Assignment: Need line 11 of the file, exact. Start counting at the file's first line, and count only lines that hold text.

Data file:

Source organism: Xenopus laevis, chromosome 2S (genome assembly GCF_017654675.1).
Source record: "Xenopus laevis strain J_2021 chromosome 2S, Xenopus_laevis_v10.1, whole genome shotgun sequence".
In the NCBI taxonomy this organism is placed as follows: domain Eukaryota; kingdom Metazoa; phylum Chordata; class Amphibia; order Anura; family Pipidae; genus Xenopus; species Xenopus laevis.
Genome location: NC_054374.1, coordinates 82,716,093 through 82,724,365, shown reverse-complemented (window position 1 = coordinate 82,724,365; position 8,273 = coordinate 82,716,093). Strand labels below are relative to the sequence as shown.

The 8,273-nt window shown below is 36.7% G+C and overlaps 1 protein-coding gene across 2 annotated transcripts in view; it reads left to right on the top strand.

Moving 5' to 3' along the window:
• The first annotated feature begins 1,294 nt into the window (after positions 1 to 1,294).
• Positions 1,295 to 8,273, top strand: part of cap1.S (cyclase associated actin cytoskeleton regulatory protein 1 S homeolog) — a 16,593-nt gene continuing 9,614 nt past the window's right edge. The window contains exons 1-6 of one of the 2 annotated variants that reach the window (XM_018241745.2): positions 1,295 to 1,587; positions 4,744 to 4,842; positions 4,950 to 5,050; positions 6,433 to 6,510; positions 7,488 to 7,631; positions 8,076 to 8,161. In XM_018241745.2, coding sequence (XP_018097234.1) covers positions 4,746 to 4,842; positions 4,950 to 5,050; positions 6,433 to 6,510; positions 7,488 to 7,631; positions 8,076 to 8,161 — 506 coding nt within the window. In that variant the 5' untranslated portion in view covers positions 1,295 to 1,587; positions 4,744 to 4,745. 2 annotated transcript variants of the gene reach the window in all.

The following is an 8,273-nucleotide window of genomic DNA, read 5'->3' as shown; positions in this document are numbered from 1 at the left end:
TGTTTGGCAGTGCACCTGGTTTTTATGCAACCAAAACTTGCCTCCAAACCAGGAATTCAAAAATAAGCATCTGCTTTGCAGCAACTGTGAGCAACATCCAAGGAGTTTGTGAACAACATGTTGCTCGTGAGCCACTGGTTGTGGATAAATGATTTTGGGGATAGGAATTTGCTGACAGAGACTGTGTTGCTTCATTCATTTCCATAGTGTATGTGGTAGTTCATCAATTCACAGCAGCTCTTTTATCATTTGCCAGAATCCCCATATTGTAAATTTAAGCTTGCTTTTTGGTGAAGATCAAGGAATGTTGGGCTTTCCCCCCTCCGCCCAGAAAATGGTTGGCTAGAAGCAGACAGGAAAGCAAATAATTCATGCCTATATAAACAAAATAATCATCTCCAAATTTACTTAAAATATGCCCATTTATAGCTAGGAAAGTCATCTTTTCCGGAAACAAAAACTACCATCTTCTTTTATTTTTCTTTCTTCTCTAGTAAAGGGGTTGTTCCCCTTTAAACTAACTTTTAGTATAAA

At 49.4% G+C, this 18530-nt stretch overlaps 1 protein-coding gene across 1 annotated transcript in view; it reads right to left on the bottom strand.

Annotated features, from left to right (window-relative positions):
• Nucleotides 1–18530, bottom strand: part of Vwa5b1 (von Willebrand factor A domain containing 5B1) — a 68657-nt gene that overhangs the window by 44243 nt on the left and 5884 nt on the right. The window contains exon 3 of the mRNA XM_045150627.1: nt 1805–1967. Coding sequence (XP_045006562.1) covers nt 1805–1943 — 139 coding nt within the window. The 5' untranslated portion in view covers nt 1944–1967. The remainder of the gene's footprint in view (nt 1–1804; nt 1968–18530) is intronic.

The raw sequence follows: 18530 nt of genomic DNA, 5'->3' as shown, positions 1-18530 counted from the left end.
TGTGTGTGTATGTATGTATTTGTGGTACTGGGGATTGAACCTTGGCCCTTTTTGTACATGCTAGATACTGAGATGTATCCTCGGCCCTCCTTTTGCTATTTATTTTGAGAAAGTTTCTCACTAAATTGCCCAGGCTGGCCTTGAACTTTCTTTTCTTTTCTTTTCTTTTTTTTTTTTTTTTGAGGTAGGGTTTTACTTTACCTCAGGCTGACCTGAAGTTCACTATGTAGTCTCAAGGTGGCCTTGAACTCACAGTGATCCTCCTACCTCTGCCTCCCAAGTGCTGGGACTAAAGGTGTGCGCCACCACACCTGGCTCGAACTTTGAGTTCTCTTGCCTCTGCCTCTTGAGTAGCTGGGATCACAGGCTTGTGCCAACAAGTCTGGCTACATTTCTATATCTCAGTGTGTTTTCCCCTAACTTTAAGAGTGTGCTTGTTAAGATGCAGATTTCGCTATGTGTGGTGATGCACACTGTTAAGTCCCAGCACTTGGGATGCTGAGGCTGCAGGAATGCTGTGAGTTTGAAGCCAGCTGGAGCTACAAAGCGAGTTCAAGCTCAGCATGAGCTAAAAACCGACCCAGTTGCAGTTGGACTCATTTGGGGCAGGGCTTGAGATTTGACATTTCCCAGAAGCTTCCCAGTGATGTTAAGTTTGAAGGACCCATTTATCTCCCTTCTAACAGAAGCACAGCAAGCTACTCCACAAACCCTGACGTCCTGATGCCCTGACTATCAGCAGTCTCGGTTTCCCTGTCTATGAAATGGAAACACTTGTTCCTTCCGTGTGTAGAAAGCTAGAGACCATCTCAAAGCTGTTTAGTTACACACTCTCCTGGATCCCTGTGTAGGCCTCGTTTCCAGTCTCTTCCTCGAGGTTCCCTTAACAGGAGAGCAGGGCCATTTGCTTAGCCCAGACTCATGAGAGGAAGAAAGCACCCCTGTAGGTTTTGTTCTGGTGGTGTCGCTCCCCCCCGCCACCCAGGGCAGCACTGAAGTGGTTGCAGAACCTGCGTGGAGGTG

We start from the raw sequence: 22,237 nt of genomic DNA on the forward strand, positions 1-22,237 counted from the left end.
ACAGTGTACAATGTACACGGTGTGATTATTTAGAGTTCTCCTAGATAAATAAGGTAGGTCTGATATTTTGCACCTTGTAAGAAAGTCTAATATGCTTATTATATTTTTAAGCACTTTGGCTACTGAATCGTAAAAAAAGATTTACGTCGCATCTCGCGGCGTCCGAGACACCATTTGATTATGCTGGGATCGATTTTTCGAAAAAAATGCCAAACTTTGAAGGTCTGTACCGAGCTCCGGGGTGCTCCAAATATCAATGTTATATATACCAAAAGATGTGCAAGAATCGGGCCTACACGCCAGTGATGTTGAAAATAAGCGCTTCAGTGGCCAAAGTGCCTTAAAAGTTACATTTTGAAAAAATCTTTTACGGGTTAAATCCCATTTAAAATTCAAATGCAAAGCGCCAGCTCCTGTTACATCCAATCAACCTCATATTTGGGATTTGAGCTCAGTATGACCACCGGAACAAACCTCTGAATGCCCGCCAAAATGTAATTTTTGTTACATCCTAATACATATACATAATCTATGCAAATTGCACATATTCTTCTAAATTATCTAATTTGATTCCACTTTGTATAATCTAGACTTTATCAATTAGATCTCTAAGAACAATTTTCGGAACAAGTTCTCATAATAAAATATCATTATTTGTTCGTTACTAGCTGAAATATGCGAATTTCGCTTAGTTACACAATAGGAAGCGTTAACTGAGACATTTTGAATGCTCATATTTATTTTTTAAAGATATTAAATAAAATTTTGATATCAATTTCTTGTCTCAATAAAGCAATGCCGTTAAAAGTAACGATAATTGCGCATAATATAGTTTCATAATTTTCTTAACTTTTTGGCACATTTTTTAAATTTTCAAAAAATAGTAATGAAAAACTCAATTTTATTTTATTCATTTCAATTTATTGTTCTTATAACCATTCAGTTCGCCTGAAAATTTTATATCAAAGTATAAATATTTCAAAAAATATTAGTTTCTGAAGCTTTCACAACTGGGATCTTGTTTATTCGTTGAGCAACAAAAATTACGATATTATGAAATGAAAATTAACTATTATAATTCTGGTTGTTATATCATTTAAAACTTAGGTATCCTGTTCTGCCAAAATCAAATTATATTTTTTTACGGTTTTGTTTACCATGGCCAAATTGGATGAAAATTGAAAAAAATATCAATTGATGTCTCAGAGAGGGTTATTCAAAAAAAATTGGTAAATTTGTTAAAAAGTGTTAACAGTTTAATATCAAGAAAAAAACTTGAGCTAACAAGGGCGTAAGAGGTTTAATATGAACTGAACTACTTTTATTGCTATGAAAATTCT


At 49.4% G+C, this 18530-nt stretch overlaps 1 protein-coding gene across 1 annotated transcript in view; it reads right to left on the bottom strand.